Inclusive Education

During the seventh session of our class we discussed Inclusive Education in regards to people with disabilities. The class discussion touched upon the United Nations Convention on the Rights of People with Disabilities (UNCRPD), Model Policy for Inclusive Education for Persons with Disabilities, as well as the importance of an inclusive education.

The UNCRDP is a document by the United Nations that outlines the rights people with disabilities are entitled to. The document comprises of 50 articles each having a specific subject, for the purpose of inclusive education our class focused on Article 24 – Education. Article 24 highlights the rights of a person with disabilities to receive an education, that is nondiscriminatory, and reinforces the state’s commitment to people with disabilities as well as to the ensure inclusive education and lifelong learning. Article 24 delves deeper into education by emphasizing the need for inclusive education in order to reaffirm that the quality of the education is not diminished because the person or group has some form of disability. Additionally, Article 24 discusses the state’s obligation the facilitate learning in Braille or other means and forms of communication, as well as appropriately training teachers and hire teachers with disabilities to ensure that those who are qualified are able to teach sign language, Braille or other forms of alternative communication, while also contributing to the seamless integration of inclusive education for people with disabilities.

Within the article Model Policy for Inclusive Education for Persons with Disabilities, (which was a class reading) we discussed how this article highlights the importance of an inclusive education while building off of UNCRDP Article 24. Model Policy for Inclusive Education for Persons with Disabilities discusses how the incorporation of inclusive ICTs such as screen readers is essential to people with disabilities because it has the potential to “widen participation and increase educational opportunities”, (United Nations Educational, Scientific and Cultural Organization, European Agency, and G3ict., Page 22) which brings me to my next point about the importance of education.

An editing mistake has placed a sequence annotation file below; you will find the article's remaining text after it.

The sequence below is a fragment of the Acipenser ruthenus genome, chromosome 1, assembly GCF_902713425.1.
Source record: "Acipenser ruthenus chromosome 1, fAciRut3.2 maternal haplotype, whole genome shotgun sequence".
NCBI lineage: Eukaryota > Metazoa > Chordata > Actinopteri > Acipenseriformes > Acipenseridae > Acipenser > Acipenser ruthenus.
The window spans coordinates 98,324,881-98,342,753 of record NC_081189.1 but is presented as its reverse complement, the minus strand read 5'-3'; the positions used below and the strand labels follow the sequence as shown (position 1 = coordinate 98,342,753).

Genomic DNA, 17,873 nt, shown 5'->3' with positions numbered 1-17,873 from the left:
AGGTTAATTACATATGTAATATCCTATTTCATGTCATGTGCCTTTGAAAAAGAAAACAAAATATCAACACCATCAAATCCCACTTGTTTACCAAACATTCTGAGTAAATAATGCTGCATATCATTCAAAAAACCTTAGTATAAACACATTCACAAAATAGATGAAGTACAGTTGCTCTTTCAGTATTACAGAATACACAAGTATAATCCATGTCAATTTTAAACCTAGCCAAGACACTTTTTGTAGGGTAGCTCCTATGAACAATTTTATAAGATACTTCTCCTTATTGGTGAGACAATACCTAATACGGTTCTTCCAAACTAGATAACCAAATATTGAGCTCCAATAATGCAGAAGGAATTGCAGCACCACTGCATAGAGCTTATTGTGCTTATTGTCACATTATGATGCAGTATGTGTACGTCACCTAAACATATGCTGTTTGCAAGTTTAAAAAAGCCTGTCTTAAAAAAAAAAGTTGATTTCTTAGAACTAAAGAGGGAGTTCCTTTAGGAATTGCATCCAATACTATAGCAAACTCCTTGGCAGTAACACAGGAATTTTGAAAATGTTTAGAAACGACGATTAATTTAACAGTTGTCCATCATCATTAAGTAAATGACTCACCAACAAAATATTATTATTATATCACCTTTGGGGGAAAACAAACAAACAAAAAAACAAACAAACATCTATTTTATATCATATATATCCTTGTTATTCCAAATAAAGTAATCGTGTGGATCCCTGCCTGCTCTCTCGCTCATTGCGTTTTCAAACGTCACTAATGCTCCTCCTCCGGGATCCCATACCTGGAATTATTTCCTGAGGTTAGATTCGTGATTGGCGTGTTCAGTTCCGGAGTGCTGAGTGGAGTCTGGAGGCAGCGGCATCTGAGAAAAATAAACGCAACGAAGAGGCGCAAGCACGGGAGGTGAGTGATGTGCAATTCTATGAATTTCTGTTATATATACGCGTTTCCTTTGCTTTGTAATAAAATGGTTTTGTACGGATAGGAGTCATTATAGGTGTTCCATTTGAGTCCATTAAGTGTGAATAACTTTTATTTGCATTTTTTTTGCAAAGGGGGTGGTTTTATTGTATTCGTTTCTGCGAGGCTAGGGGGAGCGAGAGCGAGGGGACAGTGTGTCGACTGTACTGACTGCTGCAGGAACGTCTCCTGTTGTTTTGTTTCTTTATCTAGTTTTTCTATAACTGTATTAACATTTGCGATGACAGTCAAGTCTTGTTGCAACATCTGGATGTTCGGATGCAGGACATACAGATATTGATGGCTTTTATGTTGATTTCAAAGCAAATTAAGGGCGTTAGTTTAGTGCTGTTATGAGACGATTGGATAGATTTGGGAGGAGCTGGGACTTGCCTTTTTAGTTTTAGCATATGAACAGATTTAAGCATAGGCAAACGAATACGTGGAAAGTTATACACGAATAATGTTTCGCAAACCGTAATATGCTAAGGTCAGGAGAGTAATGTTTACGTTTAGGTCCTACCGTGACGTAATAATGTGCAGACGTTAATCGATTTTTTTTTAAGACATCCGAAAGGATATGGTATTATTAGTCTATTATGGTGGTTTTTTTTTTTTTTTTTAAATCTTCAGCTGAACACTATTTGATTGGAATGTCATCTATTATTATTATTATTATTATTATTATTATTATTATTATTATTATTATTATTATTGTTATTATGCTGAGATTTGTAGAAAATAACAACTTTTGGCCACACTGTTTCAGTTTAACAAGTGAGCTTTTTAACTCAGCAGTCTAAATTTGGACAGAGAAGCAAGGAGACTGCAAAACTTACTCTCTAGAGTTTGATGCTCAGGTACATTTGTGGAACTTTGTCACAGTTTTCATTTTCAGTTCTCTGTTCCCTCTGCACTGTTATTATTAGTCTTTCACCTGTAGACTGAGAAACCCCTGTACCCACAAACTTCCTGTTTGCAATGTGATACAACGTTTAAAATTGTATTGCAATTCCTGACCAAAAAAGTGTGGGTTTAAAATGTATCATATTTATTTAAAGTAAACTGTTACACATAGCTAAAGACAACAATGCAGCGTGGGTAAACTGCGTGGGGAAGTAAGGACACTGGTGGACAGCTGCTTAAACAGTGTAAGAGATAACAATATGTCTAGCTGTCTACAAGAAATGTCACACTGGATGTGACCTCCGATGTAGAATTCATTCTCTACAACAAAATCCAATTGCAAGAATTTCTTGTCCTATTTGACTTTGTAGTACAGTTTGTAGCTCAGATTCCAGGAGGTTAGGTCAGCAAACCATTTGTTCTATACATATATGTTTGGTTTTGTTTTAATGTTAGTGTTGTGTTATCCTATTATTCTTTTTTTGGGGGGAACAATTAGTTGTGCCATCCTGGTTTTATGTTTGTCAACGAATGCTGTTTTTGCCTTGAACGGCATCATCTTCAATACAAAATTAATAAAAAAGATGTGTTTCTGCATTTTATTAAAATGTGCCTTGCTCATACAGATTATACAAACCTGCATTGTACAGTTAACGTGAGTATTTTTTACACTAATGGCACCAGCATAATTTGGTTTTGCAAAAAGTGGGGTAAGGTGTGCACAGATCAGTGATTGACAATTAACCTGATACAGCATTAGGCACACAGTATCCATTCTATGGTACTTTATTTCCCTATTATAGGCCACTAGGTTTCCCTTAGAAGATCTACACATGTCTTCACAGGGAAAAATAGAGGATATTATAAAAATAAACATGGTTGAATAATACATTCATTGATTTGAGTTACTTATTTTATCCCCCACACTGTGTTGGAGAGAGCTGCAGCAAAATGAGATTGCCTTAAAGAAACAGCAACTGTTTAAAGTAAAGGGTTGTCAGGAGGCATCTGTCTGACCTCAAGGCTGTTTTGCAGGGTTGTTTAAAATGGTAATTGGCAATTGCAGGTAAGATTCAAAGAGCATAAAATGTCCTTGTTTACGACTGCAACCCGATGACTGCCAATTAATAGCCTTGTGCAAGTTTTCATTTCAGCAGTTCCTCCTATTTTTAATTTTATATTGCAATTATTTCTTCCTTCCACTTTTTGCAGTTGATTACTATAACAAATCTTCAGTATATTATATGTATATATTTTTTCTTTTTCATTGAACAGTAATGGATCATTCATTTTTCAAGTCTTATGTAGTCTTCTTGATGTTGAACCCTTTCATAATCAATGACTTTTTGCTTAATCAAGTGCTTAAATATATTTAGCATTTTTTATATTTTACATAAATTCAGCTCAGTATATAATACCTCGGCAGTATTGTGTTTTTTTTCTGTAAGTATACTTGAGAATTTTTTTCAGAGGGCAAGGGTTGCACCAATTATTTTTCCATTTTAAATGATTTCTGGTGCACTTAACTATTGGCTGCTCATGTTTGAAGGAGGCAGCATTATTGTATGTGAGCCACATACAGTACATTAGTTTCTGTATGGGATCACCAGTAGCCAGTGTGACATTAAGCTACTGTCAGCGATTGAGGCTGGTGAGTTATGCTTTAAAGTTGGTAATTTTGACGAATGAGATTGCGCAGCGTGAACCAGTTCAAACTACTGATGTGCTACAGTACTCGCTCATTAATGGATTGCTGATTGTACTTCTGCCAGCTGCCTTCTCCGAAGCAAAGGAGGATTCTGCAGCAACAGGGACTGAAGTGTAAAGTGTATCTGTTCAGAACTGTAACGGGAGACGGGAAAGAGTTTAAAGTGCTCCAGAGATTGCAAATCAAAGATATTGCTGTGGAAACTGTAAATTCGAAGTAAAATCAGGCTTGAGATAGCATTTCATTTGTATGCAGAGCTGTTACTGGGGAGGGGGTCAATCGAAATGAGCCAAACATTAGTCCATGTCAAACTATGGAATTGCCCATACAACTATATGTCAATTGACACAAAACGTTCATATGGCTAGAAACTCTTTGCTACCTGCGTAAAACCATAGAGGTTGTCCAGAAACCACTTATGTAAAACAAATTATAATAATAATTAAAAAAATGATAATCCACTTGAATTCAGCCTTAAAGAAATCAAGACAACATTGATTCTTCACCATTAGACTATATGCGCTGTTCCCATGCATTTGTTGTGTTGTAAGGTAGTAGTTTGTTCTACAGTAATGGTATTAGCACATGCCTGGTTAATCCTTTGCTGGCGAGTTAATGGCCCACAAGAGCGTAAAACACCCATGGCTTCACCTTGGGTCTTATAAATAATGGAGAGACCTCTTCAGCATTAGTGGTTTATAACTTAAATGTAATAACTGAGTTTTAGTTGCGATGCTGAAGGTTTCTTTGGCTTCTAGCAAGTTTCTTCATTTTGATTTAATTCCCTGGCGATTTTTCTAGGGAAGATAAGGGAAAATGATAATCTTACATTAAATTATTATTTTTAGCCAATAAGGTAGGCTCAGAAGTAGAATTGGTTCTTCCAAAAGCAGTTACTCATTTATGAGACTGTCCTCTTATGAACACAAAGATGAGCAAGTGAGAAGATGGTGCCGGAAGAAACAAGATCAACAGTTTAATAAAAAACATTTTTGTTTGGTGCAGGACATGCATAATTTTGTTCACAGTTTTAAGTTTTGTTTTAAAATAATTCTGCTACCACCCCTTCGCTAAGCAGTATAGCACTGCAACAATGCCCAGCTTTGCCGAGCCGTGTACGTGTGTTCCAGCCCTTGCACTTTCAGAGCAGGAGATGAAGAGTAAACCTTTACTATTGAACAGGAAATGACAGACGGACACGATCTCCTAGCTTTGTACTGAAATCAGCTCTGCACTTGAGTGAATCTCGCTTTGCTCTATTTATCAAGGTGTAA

In class I commented that education and in particular higher education allows individuals to not only build their knowledge base but also their social network. Thus, forming a duality, and when one combines or more importantly has the opportunity to combine an increase in knowledge and expanding social linkages (i.e. network) it creates more opportunities, and specifically more choices. The concept of having more choices strengthens Sen’s argument, because when one has the ability to make more choices on their own accord it means access, opportunity and more importantly freedom. Sen spoke about capability depriving factors such as poverty and a lack of education, and it is not coincidence that these factors intersect. Another factor that is capability depriving that I have come to notice is that of stigma, especially in regards to people with disabilities. We see how stigmas take root in our society, and the detriment it poses on the quality of life of marginalized communities. People with disabilities deserve fundamental respect and validation that their lives and the quality of life they lead matter, creating a more inclusive society that promotes equity will fundamentally contribute to the progression of development, and lives better lived.